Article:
Physical Activity and Your Foot Health

There are so many reasons to lead an active lifestyle that it would be virtually impossible to list all of them. Just considering physical benefits, we are talking about things like improved cardiovascular function, reduced risk of disease (including diabetes), and weight management.

Physical ActivityFrom an emotional standpoint, regular exercise is proven to contribute to better overall mood and reduced levels of stress. If you work out with a partner or in a group—or you participate in a recreational sports league—there are social benefits as well.

If we were on an infomercial to promote physical activity, this is the point we’d say “But wait, there’s more!” Why? Because exercise has shown to improve cognitive performance and help you sleep better at night.

Not bad, huh?

With all of those—and countless other—benefits, it’s easy to overlook another reason you should stay physical active: the health of your feet!

We all lead busy lives and have so many distractions and stressors vying for our attention, which means it’s not difficult to take our lower limbs for granted. When you do pause for a moment to think about all they do for us, you can realize how much you depend on your feet and ankles. After all, they keep us mobile and support our body when we stand.

If you ever need another reason to exercise on a regular basis—even with all of those aforementioned ones—you may want to consider the fact that strong feet give you options in life and enable you to participate in your favorite activities.

Exercising contributes to your foot health in the following ways:

  • Improved circulation. Exercise promotes strong circulation, which ensures the tissues in your feet receive the nourishment they need.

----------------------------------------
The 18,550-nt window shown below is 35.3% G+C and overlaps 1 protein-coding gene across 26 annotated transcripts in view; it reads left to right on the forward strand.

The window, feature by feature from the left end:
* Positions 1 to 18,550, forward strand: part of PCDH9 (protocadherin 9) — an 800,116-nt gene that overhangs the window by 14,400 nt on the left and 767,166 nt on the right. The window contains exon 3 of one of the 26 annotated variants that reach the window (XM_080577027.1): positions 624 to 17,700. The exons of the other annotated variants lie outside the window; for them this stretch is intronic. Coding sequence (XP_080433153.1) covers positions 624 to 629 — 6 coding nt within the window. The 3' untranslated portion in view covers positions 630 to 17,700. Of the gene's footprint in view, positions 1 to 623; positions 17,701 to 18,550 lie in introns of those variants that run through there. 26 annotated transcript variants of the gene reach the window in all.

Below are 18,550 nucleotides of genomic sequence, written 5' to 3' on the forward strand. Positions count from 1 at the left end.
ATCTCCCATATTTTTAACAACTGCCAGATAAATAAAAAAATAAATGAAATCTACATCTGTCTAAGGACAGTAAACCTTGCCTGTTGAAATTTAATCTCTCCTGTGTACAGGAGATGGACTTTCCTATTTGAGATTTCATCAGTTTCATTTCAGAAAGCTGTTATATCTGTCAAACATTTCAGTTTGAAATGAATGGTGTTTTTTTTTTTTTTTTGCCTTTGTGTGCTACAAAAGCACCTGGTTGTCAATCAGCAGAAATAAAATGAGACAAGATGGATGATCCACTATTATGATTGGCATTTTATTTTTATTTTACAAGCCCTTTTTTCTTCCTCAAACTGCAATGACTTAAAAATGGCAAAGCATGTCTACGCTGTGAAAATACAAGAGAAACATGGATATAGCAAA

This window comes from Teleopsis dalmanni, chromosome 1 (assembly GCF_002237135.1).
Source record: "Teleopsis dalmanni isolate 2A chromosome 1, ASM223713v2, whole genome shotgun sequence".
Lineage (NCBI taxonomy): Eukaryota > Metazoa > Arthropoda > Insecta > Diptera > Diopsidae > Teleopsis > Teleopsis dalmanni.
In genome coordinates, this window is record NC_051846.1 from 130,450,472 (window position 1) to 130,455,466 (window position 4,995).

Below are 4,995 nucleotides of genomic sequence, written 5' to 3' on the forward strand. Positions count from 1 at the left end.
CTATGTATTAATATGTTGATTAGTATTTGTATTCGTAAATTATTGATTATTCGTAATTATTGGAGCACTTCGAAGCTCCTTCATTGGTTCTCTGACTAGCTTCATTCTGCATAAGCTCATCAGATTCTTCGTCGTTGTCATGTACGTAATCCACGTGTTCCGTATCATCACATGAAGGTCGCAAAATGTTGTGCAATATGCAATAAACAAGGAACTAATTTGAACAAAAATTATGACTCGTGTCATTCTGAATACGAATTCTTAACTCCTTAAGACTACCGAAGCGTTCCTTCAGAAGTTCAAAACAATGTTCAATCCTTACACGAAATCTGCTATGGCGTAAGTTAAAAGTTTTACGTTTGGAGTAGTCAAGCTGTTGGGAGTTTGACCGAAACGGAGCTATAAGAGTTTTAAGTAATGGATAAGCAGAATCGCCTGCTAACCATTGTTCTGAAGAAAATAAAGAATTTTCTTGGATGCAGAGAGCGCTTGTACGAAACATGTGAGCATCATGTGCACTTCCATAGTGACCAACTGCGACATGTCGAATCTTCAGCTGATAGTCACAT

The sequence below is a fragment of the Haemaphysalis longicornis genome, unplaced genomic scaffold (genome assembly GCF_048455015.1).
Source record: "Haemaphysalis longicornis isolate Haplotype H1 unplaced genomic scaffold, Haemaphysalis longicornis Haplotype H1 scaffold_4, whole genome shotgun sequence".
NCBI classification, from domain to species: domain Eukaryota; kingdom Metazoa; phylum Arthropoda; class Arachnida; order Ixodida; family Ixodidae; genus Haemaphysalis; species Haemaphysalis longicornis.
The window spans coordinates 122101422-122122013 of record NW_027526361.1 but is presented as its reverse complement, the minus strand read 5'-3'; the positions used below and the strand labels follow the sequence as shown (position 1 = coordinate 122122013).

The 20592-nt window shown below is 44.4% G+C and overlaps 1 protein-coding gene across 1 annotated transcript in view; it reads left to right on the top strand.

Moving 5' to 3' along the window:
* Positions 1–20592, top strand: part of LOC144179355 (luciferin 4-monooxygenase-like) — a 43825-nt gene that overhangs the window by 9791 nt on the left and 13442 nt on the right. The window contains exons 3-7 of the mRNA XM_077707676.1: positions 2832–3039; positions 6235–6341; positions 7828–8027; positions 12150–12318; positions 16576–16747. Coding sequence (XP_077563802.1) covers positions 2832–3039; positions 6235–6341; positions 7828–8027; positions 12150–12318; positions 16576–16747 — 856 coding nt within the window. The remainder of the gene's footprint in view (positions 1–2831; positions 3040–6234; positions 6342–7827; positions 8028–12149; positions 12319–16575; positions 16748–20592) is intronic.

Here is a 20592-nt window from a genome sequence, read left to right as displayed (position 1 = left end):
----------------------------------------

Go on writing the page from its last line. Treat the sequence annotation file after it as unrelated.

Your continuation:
• Stronger bones. Everyone knows calcium and vitamin D are essential for bone health, but weight-bearing exercises also enhance bone strength. This is important if you want to prevent painful stress fractures (a common overuse injury), since stronger bones are better able to handle force loads.
  • Limber muscles and connective tissues. Keeping soft tissues—muscles, tendons, ligaments, etc.—in your lower limbs loose and limber is a proven tactic for reducing injury risk. This is especially true in the cases of plantar fasciitis and Achilles tendinitis – major sources of adult heel pain.

You have plenty of incentives to stay active for the health of your body (and feet!), but it is important to take measures to lower your injury risk when you exercise or play sports. Some of the best tips for protecting your feet during physical activity include:

  • Wear the correct footwear. This means both wearing activity-appropriate footwear and making sure your shoes fit correctly. Choose footwear that isn’t too big or too small. And pick pairs offering robust arch support, solid heel counters, and plenty of cushioning under the heel.
  • Ease into new activities. One of the easiest ways to get hurt is trying to do too much, too soon. Instead of jumping right in with 100% effort, begin new activities or running programs at an easy level. Then gradually build up the intensity and duration over time.
  • Always warm up and stretch first. Before you start your workout session or game, take the time to elevate your heartrate and prepare your muscles and connective tissues. 5-10 minutes of warming up with light jogging or brisk walking—followed by dynamic stretching—will go a long way towards keeping you safe and injury-free.

Now, you need to keep in mind the fact there is always a certain degree of inherent injury risk whenever we are in motion, and particularly when playing sports and exercising. You may not be able to eliminate all the risk, but measures like these can at least lessen it.

We hope you are able to stay safe while exercising and participating in favorite activities, but please know we can provide professional care if you need it.

In the event you do sustain a foot or ankle injury, contact our team at Ripepi Foot & Ankle Clinics and request an appointment with either of our Cleveland offices. Connect with us today for more information by calling (440) 843-3692

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